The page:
Masters Candidate, Museum & Field Studies

Image of John Hankla in paleontology prep lab, wearing a surgical mask

As a graduate student in the University of Colorado's Museum and Field Studies program I work in the field, in collections, and also on the public side of CU's natural history museum. My research in paleontology involves vertebrate micro-fossils that are collected in the nests of the western harvester ant (P. occidentalis). These amazing insects collect significant amounts of fossils every field season here in Colorado and in other fossil-rich areas. They use these tiny fossils in the construction of their nest-mounds. By exploring the collecting methods of these ants, I am unraveling the taphonomy associated with this unique type of fossil assemblage. I conduct my field work on live colonies of these ants in a historic dinosaur quarry in the latest Cretaceous Lance Formation of Wyoming.

Photo of John Hankla at his harvester ant study site in winter

My work on the public side of the University of Colorado Museum of Natural History keeps me busy as well. With other members of the Museum Club I produced a multi-disciplinary exhibit, Tiny Collectors: Harvester Ants, last year for our recently revamped biology hall. The exhibit highlights the contributions that the harvester ants have made to CU's natural history collections, and it is on display in the Henderson Building on Campus. My favorite aspect of working in a University Natural History museum is the chance it affords me to work with other students.

Photo of John Hankla helping kids with a paleontology activity at a Museum family day

This year I worked with the Museum Club to produce special events for the education and public program sections. Museum in the Dark was a one-day-only museum production that included a "family day" for young children and their families and "student appreciation event" for undergraduate and graduate students.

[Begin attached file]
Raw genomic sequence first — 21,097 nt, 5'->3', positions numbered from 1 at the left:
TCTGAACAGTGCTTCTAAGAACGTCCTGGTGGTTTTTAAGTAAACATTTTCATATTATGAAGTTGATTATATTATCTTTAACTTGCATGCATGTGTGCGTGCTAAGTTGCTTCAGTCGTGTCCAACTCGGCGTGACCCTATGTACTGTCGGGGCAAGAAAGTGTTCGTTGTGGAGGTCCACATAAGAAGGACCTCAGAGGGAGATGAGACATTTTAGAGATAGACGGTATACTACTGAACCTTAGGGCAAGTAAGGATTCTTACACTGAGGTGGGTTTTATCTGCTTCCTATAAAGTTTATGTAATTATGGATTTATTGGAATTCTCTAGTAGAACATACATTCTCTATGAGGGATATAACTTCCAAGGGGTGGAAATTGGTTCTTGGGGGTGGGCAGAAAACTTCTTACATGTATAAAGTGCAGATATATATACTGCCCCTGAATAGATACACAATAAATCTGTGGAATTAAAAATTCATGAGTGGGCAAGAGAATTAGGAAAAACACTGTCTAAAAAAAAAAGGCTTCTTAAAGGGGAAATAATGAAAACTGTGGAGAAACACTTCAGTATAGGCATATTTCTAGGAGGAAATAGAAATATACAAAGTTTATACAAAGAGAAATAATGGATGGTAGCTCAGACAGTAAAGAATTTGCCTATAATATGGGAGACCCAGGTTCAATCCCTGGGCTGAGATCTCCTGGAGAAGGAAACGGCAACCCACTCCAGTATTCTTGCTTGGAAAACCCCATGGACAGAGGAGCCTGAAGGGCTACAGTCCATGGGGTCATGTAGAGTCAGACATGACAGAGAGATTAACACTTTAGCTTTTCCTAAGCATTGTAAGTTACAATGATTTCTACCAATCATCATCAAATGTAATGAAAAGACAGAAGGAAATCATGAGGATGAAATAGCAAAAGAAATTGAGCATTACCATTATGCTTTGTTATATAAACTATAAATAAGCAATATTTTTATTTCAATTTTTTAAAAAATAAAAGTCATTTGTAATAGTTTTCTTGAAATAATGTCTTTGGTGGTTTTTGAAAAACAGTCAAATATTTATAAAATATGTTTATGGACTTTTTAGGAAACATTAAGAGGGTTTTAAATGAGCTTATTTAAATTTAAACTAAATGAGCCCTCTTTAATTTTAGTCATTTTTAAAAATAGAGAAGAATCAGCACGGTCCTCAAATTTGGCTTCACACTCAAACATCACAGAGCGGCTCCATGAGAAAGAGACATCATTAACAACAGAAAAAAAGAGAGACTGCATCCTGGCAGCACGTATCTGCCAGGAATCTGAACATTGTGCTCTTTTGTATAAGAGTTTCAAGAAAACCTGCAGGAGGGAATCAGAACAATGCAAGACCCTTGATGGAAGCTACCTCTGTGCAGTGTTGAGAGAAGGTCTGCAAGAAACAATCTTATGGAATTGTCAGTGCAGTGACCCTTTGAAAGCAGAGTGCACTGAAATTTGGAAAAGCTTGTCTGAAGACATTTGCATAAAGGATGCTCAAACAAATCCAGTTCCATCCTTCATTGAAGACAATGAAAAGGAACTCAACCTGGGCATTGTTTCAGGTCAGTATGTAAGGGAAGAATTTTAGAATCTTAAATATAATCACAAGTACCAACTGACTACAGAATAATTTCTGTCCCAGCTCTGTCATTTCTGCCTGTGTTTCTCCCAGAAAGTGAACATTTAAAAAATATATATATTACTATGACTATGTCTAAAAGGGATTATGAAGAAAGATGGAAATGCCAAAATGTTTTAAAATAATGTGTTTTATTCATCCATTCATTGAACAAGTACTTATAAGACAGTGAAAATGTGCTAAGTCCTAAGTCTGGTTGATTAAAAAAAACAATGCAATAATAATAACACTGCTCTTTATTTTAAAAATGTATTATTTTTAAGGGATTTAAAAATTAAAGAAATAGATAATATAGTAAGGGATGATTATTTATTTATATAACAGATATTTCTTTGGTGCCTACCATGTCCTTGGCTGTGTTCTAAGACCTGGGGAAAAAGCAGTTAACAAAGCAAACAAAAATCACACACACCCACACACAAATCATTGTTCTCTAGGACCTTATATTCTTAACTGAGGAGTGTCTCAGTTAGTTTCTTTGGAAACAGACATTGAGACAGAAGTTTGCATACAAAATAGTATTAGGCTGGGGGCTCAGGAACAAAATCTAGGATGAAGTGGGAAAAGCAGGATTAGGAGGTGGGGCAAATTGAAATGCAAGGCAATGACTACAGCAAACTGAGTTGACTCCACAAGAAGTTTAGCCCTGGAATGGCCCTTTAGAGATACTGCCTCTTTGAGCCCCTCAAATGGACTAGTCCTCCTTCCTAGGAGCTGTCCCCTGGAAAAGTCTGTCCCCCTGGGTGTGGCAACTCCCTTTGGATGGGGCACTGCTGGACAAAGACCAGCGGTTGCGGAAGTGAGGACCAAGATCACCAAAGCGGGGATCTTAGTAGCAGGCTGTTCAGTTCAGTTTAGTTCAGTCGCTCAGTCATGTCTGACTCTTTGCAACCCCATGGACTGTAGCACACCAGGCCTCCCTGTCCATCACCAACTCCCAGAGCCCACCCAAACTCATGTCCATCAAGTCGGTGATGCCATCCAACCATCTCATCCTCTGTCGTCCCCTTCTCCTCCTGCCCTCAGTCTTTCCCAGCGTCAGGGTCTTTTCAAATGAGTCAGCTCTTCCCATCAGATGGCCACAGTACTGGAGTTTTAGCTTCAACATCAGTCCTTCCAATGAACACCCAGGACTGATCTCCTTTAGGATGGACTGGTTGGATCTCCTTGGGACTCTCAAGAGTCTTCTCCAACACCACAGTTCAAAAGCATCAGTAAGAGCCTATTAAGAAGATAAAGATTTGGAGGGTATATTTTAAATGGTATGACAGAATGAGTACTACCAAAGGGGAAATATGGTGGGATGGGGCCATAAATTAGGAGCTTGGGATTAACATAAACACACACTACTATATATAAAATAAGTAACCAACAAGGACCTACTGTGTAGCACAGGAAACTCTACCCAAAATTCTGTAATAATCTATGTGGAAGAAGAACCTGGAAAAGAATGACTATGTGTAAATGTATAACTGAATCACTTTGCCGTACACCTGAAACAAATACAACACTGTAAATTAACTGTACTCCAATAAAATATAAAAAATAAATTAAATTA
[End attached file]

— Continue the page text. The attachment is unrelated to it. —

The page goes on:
Photo of John's paleontology fieldwork campsite

When I'm not working on projects for the University of Colorado Museum of Natural History, I am working with my own personal collection of cast dinosaur skeletons. My collection of latest Cretaceous Lance Formation skeletons includes nearly all of the dinosaurs found in this this formation as well as many of the flying reptiles, birds, mammals, lower vertebrates, marine reptiles, invertebrates, and plants with which they lived.

Photo of John holding the fossil skull of Dracorex hogwartsia

I use my collection to help museums re-create the paleoenvironment associated with this historic formation. I have contributed to temporary and permanent exhibits in museums across the country. This year, I worked with The Children's Museum of Indianapolis, Indiana, The Sternberg Museum of Natural History, in Hays, Kansas, The Cranbrook Institute of Science, in Detroit, Michigan, and the Community Arts Center Gallery in Danville, Kentucky. I will graduate in May with a Masters of Science in Museum and Field Studies, and will continue to work on a 5,000 square foot traveling exhibit with the Cranbrook Institute.

Photo of John in front of a giant turtle fossil, Archelon ischyros from the Pierre Formation


  • Bambiraptor feinbergi
  • Dracorex hogwartsia
  • Gem quality fossils
  • Well-hidden steel armature
  • Lagerstätten

John's CV

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